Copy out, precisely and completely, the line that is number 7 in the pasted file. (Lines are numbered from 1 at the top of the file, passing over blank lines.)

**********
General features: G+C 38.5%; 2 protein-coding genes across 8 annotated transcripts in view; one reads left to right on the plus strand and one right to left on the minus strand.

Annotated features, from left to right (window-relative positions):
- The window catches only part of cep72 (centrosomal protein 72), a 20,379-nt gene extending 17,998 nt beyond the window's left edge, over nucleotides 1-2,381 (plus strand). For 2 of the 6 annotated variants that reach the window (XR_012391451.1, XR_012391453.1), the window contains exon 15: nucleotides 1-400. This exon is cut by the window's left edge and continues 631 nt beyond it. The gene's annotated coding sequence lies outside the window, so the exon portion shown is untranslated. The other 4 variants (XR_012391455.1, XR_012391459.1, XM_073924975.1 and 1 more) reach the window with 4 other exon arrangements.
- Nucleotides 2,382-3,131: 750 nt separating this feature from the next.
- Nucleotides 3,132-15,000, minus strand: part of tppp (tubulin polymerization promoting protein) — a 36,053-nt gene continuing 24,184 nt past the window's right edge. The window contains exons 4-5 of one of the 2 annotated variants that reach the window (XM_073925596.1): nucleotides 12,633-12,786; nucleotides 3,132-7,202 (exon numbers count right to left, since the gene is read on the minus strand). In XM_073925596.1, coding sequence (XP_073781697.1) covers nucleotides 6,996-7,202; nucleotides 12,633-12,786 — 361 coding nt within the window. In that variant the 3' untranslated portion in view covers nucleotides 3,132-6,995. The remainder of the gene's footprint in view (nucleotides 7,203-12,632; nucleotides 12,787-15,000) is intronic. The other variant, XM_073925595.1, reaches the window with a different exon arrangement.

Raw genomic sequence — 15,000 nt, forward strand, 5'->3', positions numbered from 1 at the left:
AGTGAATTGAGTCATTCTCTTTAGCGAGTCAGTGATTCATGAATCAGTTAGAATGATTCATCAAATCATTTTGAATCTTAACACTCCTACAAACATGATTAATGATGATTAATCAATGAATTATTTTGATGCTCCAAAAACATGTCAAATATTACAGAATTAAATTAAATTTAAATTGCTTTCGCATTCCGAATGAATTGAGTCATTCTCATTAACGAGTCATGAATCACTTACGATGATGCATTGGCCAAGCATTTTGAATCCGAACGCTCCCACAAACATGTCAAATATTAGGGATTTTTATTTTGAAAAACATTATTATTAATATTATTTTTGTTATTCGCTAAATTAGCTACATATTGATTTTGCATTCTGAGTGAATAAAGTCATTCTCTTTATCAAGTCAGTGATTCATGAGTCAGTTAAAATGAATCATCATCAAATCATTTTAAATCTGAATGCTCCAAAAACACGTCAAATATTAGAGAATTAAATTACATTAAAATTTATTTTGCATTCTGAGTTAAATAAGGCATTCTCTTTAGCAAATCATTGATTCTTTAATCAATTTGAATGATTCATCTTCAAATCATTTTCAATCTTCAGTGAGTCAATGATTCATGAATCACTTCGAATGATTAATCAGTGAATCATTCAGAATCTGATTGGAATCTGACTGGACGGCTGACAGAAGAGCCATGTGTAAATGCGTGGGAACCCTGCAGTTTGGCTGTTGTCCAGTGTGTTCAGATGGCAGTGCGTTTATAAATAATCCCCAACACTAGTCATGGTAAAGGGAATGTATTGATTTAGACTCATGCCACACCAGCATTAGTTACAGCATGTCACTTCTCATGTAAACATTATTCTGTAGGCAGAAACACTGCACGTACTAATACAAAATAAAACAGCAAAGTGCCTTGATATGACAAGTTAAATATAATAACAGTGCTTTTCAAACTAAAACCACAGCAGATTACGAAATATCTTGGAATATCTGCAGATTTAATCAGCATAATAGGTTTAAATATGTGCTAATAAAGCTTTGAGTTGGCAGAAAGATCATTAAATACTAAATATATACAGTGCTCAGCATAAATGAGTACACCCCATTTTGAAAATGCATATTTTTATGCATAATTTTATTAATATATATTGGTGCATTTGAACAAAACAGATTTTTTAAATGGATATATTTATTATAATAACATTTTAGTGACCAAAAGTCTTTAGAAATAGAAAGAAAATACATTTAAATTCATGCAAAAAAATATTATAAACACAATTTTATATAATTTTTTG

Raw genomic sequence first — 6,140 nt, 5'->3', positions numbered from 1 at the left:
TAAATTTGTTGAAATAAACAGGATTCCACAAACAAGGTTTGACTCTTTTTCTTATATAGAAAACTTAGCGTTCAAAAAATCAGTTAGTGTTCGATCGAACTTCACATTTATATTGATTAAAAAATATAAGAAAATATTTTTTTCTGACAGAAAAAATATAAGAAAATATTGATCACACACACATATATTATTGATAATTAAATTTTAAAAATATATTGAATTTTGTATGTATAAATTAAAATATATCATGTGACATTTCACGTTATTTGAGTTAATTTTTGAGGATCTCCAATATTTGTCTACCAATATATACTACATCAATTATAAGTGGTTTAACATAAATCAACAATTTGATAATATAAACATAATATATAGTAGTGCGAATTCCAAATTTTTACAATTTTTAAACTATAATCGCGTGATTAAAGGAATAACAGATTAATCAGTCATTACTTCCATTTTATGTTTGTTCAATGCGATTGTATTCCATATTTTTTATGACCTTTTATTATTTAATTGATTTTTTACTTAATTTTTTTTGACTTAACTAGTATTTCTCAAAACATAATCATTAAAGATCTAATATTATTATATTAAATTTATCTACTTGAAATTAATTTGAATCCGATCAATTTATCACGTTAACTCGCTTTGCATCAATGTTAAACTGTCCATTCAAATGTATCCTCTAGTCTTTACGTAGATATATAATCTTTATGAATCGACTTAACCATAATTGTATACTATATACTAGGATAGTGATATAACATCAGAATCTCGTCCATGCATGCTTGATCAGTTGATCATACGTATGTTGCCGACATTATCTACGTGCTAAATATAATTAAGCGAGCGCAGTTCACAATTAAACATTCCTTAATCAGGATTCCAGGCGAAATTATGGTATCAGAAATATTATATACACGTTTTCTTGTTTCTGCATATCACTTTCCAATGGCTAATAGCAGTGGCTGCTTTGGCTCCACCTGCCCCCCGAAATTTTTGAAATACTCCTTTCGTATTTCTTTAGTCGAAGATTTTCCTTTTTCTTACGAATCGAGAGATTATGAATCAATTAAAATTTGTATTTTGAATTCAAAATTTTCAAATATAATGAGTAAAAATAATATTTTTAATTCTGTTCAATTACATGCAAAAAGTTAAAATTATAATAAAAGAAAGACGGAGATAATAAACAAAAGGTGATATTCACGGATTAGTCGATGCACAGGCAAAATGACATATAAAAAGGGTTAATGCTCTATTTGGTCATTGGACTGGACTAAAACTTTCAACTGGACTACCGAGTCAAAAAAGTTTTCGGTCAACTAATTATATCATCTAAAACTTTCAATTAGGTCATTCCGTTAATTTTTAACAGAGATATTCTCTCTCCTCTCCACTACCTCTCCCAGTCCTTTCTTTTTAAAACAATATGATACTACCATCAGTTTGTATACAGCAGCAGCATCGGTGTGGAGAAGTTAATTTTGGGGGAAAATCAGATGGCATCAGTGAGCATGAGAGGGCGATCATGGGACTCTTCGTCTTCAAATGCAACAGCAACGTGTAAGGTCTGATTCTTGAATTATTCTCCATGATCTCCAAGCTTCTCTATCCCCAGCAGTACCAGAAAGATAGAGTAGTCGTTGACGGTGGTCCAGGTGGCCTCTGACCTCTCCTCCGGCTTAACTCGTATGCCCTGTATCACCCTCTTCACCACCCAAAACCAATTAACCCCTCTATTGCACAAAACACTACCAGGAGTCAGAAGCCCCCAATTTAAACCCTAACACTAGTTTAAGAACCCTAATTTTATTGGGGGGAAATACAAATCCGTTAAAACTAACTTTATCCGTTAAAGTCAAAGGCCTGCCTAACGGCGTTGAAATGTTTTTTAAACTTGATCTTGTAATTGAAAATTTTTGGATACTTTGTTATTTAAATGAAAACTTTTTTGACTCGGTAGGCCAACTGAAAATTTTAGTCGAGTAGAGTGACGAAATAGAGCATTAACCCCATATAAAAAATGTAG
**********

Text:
AGTGAATTGAGTCATTCTCTTTAGCGAGTCAGTGATTCATGAATCAGTTAGAATGATTCATCAAATCATTTTGAATCTTAACACTCCTACAAACATGATTAATGATGATTAATCAATGAATTATTTTGATGCTCCAAAAACATGTCAAATATTACAGAATTAAATTAAATTTAAATTGCTTTCGCATTCCGAATGAATTGAGTCATTCTCATTAACGAGTCATGAATCACTTACGATGATGCATTGGCCAAGCATTTTGAATCCGAACGCTCCCACAAACATGTCAAATATTAGGGATTTTTATTTTGAAAAACATTATTATTAATATTATTTTTGTTATTCGCTAAATTAGCTACATATTGATTTTGCATTCTGAGTGAATAAAGTCATTCTCTTTATCAAGTCAGTGATTCATGAGTCAGTTAAAATGAATCATCATCAAATCATTTTAAATCTGAATGCTCCAAAAACACGTCAAATATTAGAGAATTAAATTACATTAAAATTTATTTTGCATTCTGAGTTAAATAAGGCATTCTCTTTAGCAAATCATTGATTCTTTAATCAATTTGAATGATTCATCTTCAAATCATTTTCAATCTTCAGTGAGTCAATGATTCATGAATCACTTCGAATGATTAATCAGTGAATCATTCAGAATCTGATTGGAATCTGACTGGACGGCTGACAGAAGAGCCATGTGTAAATGCGTGGGAACCCTGCAGTTTGGCTGTTGTCCAGTGTGTTCAGATGGCAGTGCGTTTATAAATAATCCCCAACACTAGTCATGGTAAAGGGAATGTATTGATTTAGACTCATGCCACACCAGCATTAGTTACAGCATGTCACTTCTCATGTAAACATTATTCTGTAGGCAGAAACACTGCACGTACTAATACAAAATAAAACAGCAAAGTGCCTTGATATGACAAGTTAAATATAATAACAGTGCTTTTCAAACTAAAACCACAGCAGATTACGAAATATCTTGGAATATCTGCAGATTTAATCAGCATAATAGGTTTAAATATGTGCTAATAAAGCTTTGAGTTGGCAGAAAGATCATTAAATACTAAATATATACAGTGCTCAGCATAAATGAGTACACCCCATTTTGAAAATGCATATTTTTATGCATAATTTTATTAATATATATTGGTGCATTTGAACAAAACAGATTTTTTAAATGGATATATTTATTATAATAACATTTTAGTGACCAAAAGTCTTTAGAAATAGAAAGAAAATACATTTAAATTCATGCAAAAAAATATTATAAACACAATTTTATATAATTTTTTG